Git is a distributed version control system, like Mercurial.
At some stage, someone might put up a full tutorial showing how to use git, but for now, here's a badly written and terribly phrased guide on how to get and use a repository on redbrick's git hosting area. git.redbrick.dcu.ie is alive again.
`Redbrick hosts git repositories for users. You (and any other users you want) can have write access to the repositories. The world has read-only access via the web interface at http://git.redbrick.dcu.ie. It's perfect for any small open source projects you feel like starting, or if you want to branch/fork an existing open source project that's hosted on git.
Yes any repository can be public or private.
Short answer: No. And you shouldn't do this in your redbrick home directory either. There have been a number of times in the past where Redbrick has experienced problems meaning that a user who had the only copy (or the only backup copy) of a project weren't able to access it at some important deadline.
Long answer: If you have other copies of your code, and Redbrick isn't the primary (only) backup of it, and you just wanted to have yet another backup of it "just because", then maybe it might make sense to put it on redbrick. But I still wouldn't.
Before you can use redbrick's git repositories from one of your computers (or from your redbrick shell), you need to create a public/private SSH keypair there if you haven't already. You'll need to do this for every device/place that you want to access git from. This might sound annoying, but it also lets you use git without having to type a password every time you need to clone/push/pull.
To do this on a Unixey (Linux/Mac OS X/on redbrick) system, run:
ssh-keygen -t rsa
You'll probably want to hit enter for most/all of the default options. Especially the first one (where to save the key). When it's done, you'll probably see something like this:
[you@your-computer ~]$ ssh-keygen -t rsa Generating public/private rsa key pair. Enter file in which to save the key (/Users/you/.ssh/id_rsa): Enter passphrase (empty for no passphrase): Enter same passphrase again: Your identification has been saved in /Users/you/.ssh/id_rsa. Your public key has been saved in /Users/you/.ssh/id_rsa.pub. The key fingerprint is: 58:06:86:0c:83:5e:4e:ab:75:93:96:37:76:42:73:07 email@example.com The key's randomart image is: +--[ RSA 2048]----+ | .oo .o E. | |. +o. + . . | |. + . + = . | | . + * O . | | o o = S | | . | | | | | | | +-----------------+ [you@your-computer ~]$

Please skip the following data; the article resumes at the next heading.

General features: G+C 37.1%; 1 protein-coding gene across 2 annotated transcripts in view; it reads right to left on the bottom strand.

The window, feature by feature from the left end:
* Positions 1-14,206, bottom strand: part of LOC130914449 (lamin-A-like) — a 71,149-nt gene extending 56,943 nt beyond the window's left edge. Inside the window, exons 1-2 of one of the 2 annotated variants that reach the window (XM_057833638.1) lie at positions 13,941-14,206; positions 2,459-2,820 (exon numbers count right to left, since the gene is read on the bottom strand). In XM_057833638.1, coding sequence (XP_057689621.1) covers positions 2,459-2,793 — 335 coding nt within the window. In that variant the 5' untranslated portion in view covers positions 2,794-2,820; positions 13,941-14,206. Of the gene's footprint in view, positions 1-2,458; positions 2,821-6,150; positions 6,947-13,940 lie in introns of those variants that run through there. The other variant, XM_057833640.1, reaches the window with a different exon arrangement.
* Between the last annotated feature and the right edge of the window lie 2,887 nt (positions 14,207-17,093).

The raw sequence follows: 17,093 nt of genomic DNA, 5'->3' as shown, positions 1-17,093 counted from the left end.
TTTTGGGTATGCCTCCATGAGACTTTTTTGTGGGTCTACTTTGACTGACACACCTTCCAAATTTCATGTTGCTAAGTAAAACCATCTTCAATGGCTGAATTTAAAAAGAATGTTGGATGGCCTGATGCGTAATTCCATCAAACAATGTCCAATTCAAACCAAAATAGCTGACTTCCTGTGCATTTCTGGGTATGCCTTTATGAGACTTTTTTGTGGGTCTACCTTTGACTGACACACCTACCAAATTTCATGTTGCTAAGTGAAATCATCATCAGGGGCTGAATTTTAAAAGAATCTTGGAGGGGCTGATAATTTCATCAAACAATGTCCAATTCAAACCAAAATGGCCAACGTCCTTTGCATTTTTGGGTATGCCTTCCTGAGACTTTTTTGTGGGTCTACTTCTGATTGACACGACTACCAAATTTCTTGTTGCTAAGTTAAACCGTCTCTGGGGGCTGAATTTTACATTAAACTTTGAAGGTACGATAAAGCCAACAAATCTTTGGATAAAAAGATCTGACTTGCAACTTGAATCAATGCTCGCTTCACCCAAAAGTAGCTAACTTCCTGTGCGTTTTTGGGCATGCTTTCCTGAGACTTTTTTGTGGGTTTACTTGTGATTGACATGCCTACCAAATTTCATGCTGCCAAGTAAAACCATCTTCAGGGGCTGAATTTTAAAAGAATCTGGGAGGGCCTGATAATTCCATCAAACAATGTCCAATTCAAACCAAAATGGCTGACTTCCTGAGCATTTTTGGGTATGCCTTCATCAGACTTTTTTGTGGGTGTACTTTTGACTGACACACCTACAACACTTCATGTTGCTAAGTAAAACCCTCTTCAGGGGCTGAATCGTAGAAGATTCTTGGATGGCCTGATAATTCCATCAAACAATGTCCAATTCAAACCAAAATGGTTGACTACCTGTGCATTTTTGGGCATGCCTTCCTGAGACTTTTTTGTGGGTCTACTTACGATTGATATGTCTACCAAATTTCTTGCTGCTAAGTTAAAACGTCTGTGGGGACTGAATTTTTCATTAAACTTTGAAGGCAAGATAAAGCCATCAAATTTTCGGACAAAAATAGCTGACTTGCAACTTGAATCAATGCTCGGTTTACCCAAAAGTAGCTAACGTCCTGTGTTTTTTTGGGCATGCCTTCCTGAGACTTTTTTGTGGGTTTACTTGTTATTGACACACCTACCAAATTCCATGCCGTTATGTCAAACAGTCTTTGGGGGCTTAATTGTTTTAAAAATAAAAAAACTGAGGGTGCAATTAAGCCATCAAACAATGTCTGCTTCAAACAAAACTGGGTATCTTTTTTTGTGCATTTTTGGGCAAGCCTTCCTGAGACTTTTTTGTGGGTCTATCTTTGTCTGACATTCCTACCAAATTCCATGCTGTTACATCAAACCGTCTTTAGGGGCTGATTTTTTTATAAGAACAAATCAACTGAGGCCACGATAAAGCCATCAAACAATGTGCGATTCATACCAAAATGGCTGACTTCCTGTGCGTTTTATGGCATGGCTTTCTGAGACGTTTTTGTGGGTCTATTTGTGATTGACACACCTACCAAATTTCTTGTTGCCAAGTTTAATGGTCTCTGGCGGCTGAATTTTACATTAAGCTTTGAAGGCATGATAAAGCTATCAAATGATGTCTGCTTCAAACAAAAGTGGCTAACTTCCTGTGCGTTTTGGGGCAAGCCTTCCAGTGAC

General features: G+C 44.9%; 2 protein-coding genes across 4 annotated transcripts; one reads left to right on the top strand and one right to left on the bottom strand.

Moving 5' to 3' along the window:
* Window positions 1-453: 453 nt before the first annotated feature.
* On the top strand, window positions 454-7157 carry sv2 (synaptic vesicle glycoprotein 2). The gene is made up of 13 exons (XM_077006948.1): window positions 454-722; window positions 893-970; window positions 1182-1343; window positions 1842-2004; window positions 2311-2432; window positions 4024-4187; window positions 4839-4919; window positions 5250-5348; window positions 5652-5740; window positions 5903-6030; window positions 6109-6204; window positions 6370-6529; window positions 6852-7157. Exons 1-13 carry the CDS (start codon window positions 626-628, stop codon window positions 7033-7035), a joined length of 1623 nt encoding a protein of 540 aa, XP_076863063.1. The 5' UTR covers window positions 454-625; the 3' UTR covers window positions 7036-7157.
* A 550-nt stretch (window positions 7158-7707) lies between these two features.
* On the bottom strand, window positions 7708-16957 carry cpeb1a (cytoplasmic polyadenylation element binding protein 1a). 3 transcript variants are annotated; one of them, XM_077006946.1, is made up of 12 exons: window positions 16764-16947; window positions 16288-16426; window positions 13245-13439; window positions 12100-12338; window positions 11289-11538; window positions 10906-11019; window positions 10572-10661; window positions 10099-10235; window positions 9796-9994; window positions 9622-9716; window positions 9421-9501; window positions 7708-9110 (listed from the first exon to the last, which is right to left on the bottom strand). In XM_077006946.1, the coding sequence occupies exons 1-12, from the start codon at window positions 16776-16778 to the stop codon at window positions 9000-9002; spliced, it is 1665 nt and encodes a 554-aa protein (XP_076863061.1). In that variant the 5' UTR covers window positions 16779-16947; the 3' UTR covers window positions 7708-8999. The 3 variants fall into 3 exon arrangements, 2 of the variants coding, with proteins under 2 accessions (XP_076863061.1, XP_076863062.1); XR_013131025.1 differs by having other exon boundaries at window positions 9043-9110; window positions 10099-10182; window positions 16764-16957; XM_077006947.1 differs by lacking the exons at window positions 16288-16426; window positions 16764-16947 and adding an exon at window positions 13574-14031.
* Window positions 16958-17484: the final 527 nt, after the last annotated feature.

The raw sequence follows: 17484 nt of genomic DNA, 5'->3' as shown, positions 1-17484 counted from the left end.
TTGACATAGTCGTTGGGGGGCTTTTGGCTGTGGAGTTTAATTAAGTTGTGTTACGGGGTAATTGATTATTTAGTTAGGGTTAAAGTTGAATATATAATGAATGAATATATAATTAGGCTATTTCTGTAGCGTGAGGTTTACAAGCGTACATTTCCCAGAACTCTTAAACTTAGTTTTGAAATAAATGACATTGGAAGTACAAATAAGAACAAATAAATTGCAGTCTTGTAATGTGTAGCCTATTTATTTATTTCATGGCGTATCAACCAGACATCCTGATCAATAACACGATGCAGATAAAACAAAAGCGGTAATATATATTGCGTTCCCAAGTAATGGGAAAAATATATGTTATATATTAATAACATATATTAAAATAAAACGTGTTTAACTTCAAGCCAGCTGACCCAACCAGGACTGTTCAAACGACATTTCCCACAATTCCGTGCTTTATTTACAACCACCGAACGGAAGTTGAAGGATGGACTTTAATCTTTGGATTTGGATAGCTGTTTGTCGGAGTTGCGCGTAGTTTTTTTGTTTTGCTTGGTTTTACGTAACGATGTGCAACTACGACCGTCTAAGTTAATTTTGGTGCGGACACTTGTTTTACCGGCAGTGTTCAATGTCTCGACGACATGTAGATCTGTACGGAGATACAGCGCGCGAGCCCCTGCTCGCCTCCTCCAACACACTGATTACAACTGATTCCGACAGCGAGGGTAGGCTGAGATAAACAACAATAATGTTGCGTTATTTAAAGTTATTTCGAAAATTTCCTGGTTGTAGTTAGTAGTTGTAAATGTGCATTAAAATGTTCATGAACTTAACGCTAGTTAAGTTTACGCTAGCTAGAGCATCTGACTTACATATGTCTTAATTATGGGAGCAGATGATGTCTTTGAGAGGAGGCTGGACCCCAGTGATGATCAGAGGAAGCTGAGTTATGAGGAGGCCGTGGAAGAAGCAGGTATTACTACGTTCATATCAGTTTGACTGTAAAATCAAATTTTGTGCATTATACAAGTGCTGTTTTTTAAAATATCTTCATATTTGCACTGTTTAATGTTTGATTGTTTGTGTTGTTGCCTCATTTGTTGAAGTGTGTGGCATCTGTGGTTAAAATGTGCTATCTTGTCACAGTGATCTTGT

(the little ascii art bit might not show up on older versions of SSH).
This has created two files on your computer - id_rsa and id_rsa.pub. id_rsa is your private SSH key, and id_rsa.pub is the corresponding public key. You keep id_rsa to yourself, and you can give id_rsa.pub to admins to allow you to access a repository. You can also upload it to a remote server (like redbrick) and put it in a specific location to allow you passwordless logins, but you can google for how to do that.
Once the admins have done their work, you need to actually create the repository. You do this on your own computer (or redbrick account, or wherever one of your keys came from). If you asked the admins to create you a repository named "awesomeproject", you'd do the following:
git remote add origin firstname.lastname@example.org:awesomeproject.git
At this point you should do some work, like create a file and put something into it, or whatever. This is where a proper guide to git would be handy. Then commit your changes and do a first push:
git commit -a -m "My first commit"
git push origin master:refs/heads/master
Things to look out for: When you're doing the "git remote add origin" command, make sure you add ".git" to the end of the repository name. The system that redbrick uses (called Gitea, if anybody cares) to manage repositories needs that there. Also, in "email@example.com", the "git" user isn't a placeholder. You need use that user, not your own redbrick username.